Grizzly attacked hunters harvesting moose kill

A hunter killed in a grizzly bear attack at Wrangell-St. Elias National Park and Preserve was salvaging meat from a moose hunt with his hunting partner when the attack occurred in an area of dense vegetation, park officials said.

The victim was identified as Austin Pfeiffer, 22, of Ohio. Park officials did not identify his hunting partner.

The Sept. 20 death was the first recorded fatal bear attack in the park since it was established in 1980, park officials said.

The attack occurred near the Cottonwood Creek drainage, an area of mixed tundra and forest lands with dense vegetation, as the hunters were salvaging meat from a moose harvested a day earlier. The National Park Service investigation determined this was a surprise attack and that the victim did not have available a defensive firearm or other deterrent, such as bear spray.

NPS officials were notified of the incident at about 7:30 p.m. Sept. 20.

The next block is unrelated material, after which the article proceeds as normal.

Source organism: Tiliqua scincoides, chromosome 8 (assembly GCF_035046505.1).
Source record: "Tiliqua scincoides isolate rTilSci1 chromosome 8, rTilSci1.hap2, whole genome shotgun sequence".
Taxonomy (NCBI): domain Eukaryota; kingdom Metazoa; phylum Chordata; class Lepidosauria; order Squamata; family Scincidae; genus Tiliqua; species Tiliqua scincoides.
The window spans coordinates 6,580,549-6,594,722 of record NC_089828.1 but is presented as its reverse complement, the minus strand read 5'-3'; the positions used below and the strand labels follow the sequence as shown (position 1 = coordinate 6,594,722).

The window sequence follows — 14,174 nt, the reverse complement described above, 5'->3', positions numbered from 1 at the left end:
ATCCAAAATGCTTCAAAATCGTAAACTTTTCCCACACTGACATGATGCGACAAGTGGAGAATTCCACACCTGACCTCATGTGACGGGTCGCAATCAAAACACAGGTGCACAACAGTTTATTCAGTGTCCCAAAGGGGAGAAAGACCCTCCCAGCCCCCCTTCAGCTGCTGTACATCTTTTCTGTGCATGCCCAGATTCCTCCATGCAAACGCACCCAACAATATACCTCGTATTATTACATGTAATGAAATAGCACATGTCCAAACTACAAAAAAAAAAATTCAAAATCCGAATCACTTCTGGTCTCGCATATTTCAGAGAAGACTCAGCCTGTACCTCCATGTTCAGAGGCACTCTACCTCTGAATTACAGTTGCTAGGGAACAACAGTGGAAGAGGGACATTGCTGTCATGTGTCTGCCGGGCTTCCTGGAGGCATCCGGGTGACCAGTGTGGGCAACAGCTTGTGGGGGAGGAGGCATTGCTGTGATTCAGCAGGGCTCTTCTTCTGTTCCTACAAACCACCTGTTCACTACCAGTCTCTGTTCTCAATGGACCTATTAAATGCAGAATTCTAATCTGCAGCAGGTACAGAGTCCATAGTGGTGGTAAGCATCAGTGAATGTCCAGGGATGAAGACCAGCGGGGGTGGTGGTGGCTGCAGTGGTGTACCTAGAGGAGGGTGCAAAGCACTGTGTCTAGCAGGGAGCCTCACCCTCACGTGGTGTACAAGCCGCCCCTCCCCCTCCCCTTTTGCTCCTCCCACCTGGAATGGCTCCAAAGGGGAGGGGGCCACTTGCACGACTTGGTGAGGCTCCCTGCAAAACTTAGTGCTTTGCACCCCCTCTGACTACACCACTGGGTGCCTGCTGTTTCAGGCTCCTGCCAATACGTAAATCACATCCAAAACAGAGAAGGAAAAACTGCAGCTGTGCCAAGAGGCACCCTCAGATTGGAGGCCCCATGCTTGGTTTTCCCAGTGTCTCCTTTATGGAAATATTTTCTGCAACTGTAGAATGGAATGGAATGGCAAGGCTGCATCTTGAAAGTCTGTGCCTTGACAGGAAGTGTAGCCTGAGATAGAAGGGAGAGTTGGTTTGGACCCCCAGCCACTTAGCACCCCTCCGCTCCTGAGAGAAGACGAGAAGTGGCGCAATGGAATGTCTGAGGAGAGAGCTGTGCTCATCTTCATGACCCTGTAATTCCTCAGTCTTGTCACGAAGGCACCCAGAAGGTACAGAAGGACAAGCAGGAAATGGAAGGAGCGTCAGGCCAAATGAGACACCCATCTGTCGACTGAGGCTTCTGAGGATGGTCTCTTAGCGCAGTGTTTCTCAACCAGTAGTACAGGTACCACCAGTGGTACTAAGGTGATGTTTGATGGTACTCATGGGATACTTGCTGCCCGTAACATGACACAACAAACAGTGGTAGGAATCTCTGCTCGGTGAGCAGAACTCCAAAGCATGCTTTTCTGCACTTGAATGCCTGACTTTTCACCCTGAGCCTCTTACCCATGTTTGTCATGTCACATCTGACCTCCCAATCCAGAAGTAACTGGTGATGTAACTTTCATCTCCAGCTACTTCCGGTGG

Through coordination with a local air taxi service sed by the hunters, the NPS ensured the site was secure and that the victim’s hunting partner was safely evacuated from the area. The NPS coordinated with Alaska Wildlife Troopers to recover the victim’s body the following day and transport the body to the Alaska state Medical Examiner’s office in Anchorage.


Park rangers said they found no evidence that the bear remains in the area and no other park visitors are known to be in the immediate are of this extremely remote location, but the area will continue to be monitors for bear activity.

All meat from the moose was salvaged as required by state of Alaska hunting regulations, park officials said.

Wrangell-St. Elias National Park and Preserve was established under the Alaska National Interest Lands Conservation Act (ANILCA) and provides sport hunting opportunities on its preserve lands. Visitors, including hunters, are encouraged to be Bear Aware in the backcountry and take precautions such as carrying bear spray and using Bear Resistant Food Containers (BRFC). We also encourage hunters to read Bear Safety for Hunters at